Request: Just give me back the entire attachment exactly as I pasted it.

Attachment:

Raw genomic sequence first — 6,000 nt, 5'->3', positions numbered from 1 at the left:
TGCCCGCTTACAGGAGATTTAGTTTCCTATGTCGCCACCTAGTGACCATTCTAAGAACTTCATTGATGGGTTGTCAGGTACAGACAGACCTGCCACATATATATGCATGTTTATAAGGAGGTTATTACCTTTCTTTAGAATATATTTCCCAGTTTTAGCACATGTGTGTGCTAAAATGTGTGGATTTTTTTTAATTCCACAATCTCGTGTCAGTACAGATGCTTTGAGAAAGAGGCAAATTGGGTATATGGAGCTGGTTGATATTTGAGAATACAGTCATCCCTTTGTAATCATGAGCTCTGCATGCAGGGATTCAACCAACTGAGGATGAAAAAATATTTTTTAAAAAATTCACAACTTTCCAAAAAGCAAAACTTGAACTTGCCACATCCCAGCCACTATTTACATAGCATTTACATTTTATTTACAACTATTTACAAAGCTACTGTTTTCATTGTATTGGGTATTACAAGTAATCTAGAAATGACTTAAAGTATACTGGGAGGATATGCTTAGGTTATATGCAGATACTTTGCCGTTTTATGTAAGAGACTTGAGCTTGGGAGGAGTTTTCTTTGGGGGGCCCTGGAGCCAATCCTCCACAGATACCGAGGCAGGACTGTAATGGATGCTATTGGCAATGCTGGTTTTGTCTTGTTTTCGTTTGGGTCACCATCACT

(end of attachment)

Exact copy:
Raw genomic sequence first — 6,000 nt, 5'->3', positions numbered from 1 at the left:
TGCCCGCTTACAGGAGATTTAGTTTCCTATGTCGCCACCTAGTGACCATTCTAAGAACTTCATTGATGGGTTGTCAGGTACAGACAGACCTGCCACATATATATGCATGTTTATAAGGAGGTTATTACCTTTCTTTAGAATATATTTCCCAGTTTTAGCACATGTGTGTGCTAAAATGTGTGGATTTTTTTTAATTCCACAATCTCGTGTCAGTACAGATGCTTTGAGAAAGAGGCAAATTGGGTATATGGAGCTGGTTGATATTTGAGAATACAGTCATCCCTTTGTAATCATGAGCTCTGCATGCAGGGATTCAACCAACTGAGGATGAAAAAATATTTTTTAAAAAATTCACAACTTTCCAAAAAGCAAAACTTGAACTTGCCACATCCCAGCCACTATTTACATAGCATTTACATTTTATTTACAACTATTTACAAAGCTACTGTTTTCATTGTATTGGGTATTACAAGTAATCTAGAAATGACTTAAAGTATACTGGGAGGATATGCTTAGGTTATATGCAGATACTTTGCCGTTTTATGTAAGAGACTTGAGCTTGGGAGGAGTTTTCTTTGGGGGGCCCTGGAGCCAATCCTCCACAGATACCGAGGCAGGACTGTAATGGATGCTATTGGCAATGCTGGTTTTGTCTTGTTTTCGTTTGGGTCACCATCACT